Stewardship Stories: Josh Glace

In Stewardship Stories, we sit down with a Larson Design Group (LDG) team member who is living our Core Value of stewardship and giving back to their community.   

Today’s story comes from Josh Glace, Associate Project Manager with our Environmental team. Josh has been volunteering his time for various organizations since high school and is currently active in local fire companies, legions, and his local sportsman’s club, helping with operations, fundraisers and youth engagement activities. Recently, he served as the “Creature Feature” Nature Walk leader for the Snyder and Juniata County Conservation Districts outdoor education events. 

Tell us about this stewardship activity – what’s a ‘Creature Feature’ walk and what was your role? 

I participated in  four, one-day events teaching children from kindergarten to fifth grade about native Pennsylvania wildlife, plants, and ecology. The walks through the woods consisted of 15 stations with furs, skulls, mounts, animal signs, and fake animal scat (which became a favorite aspect for the kids). Along the way, we discussed predator and prey relationships, conservation efforts, and the importance of sustainable harvesting practices. The kids and their teachers learned a lot and enjoyed petting the animal furs and my rendition of a grouse drumming, which was me slapping my hands on my stomach! 

How did you learn about this opportunity and why did you want to pursue it?  

I have friends and family that work at both the Snyder and Juniata County Conservation Districts, who had lost the former leader for the event due to COVID and they need a quick fill-in. I got a call the week of the first event because I know a lot about wildlife from both my job and because it’s always been a personal interest of mine. I agreed to help them out with one event, but apparently the teachers and students liked me so much I was asked to continue with other events later in the year.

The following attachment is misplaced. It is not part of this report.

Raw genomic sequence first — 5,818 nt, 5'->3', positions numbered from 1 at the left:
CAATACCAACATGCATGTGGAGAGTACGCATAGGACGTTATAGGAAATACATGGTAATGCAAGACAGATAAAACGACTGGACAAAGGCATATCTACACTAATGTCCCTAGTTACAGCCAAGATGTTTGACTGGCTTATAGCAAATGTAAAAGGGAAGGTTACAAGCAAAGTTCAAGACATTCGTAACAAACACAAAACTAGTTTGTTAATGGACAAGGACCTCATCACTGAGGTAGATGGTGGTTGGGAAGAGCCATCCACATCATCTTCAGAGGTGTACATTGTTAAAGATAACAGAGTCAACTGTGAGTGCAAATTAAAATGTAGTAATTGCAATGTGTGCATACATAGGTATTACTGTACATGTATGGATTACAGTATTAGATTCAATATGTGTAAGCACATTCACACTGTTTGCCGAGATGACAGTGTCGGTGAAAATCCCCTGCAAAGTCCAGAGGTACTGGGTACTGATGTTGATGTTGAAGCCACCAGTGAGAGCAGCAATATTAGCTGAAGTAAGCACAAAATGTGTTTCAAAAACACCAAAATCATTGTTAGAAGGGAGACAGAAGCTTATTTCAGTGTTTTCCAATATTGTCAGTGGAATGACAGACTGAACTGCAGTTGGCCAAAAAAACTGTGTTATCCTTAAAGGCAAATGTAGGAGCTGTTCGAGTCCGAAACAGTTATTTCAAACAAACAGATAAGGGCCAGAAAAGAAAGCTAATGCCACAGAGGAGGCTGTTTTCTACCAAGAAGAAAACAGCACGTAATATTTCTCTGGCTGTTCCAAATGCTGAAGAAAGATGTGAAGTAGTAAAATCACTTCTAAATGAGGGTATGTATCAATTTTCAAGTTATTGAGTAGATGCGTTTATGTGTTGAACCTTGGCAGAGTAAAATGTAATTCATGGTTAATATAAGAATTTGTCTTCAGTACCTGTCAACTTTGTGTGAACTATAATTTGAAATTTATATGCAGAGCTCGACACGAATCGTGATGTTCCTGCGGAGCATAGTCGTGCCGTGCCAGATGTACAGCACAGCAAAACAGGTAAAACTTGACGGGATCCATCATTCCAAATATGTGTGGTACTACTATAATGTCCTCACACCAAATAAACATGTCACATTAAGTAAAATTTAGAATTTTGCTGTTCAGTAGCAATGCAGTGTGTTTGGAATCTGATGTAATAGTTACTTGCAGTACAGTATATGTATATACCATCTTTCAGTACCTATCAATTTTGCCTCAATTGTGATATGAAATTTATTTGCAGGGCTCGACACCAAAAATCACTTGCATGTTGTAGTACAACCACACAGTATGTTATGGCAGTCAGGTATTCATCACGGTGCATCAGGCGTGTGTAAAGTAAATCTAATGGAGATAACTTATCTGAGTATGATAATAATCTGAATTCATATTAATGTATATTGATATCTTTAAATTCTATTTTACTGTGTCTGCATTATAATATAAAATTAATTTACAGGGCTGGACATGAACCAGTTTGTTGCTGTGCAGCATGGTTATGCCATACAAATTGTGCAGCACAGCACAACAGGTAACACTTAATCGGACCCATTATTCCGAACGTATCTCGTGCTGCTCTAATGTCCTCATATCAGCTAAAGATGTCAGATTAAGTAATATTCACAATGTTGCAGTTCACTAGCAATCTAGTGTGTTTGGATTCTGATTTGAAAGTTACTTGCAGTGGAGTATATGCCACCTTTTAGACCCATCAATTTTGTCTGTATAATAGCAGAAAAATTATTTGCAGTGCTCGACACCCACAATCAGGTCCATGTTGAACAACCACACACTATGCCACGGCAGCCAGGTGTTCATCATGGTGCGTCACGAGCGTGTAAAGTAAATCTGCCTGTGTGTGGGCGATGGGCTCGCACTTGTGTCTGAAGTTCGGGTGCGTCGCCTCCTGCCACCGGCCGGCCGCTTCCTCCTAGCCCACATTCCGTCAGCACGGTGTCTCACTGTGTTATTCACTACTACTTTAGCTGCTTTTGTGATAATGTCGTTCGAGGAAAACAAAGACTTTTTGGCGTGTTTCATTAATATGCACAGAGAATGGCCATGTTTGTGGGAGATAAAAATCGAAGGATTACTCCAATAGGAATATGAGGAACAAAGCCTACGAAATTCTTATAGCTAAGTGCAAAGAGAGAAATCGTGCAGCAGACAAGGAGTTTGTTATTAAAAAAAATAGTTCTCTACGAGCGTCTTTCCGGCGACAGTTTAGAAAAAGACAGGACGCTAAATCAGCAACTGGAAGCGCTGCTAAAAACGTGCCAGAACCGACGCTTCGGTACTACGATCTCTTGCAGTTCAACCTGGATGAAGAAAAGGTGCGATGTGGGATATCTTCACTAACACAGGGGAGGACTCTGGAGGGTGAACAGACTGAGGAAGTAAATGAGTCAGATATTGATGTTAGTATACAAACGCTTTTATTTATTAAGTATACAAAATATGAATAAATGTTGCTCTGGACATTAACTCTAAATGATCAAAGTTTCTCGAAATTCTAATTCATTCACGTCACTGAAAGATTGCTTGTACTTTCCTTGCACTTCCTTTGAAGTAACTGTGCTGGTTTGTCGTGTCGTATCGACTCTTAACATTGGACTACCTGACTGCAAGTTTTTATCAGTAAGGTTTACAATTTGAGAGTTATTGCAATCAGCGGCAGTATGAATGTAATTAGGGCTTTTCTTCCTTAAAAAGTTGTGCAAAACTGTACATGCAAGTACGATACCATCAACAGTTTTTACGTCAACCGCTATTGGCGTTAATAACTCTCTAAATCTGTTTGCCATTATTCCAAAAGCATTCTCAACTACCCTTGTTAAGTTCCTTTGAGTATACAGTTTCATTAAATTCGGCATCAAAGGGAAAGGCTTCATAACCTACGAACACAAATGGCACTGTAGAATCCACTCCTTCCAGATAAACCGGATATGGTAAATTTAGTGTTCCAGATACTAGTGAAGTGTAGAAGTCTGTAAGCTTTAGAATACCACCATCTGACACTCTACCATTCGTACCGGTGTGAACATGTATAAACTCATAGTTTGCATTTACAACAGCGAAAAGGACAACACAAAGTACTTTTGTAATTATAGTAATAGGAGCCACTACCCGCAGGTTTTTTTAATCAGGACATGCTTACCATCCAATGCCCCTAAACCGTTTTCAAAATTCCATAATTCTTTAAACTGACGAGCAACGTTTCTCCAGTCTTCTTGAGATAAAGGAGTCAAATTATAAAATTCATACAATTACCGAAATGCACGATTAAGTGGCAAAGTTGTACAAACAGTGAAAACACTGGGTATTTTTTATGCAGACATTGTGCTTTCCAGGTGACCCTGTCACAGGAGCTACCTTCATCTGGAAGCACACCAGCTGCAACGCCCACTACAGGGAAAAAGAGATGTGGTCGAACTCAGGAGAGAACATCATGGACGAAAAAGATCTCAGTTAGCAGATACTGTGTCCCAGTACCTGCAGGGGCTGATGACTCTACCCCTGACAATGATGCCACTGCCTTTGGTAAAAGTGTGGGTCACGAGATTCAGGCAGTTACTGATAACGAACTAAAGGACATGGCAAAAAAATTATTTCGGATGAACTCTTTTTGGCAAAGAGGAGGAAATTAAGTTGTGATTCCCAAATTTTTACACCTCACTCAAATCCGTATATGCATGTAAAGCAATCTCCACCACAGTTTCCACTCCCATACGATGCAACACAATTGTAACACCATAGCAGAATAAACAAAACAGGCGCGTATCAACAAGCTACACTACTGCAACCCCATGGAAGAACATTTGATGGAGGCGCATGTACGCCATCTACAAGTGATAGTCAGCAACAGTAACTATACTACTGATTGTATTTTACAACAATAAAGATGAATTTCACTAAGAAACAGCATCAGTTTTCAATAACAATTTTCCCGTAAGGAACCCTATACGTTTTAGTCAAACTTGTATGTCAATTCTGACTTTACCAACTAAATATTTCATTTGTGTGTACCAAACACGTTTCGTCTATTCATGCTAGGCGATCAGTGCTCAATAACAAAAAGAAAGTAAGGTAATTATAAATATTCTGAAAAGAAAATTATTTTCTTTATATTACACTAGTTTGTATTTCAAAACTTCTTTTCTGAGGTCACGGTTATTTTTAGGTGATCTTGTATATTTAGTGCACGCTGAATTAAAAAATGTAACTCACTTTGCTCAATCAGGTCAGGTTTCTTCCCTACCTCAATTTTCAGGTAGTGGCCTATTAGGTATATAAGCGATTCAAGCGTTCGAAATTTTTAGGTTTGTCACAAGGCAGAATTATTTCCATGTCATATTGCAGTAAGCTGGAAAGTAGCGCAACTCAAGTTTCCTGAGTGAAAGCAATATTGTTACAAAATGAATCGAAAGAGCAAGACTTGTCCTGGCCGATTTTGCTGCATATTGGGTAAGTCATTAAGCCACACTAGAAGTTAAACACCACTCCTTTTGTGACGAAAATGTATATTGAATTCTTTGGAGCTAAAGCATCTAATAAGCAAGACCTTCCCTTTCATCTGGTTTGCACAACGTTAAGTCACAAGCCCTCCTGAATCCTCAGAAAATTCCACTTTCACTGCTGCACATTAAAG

What was the most interesting or challenging aspect? 

The most challenging thing for me was making the experience interesting and interactive for the kids, although it didn’t seem to be an issue because they liked hearing about the animals and touching the furs and scat and seeing the animal sign. My favorite part is teaching them about the skunk. Some kids don’t want to touch the fur because they say it stinks, and I then ask them if they wear perfume or cologne. Most say yes, and then I get to tell them that most high-end perfumes and colognes use skunk essence (urine) to make them adhere better to a person. They just remove the scent and replace it with something better smelling. That always gets a good laugh out of the kids and some of the teachers. 

Will you pursue this again if you have the chance? 

Yes – it was very gratifying to see both the students and teachers taking an interest in our natural environment. And it wasn’t that long ago that I was one of those kids listening intently at an outdoor education event, not knowing that the outdoors would be my future career. I really hope one of the kids attending my nature walks can look back on this as the thing that sparked their interest in the outdoors and environmental stewardship. 

I have already been asked to lead some 2022 walks and might help other counties that have heard about the success of my events. I’ve been collecting new furs and animals that the county did not have – I was able to obtain a black bear hide, fisher, otter and weasel furs as well. I want to keep building upon the materials the districts have. 

Founded in 1986, Larson Design Group is an award-winning, 100 percent employee-owned national architecture, engineering and planning firm with 15 offices in six states and a vision to elevate client relationships, enrich the careers and lives of its employee-owners, and enhance the communities in which it operates. LDG promotes stewardship in their communities as one of its core values, and each year provides stewardship time that employees can use for activities meant to improve and engage with the places in which they live and work. For more information, visit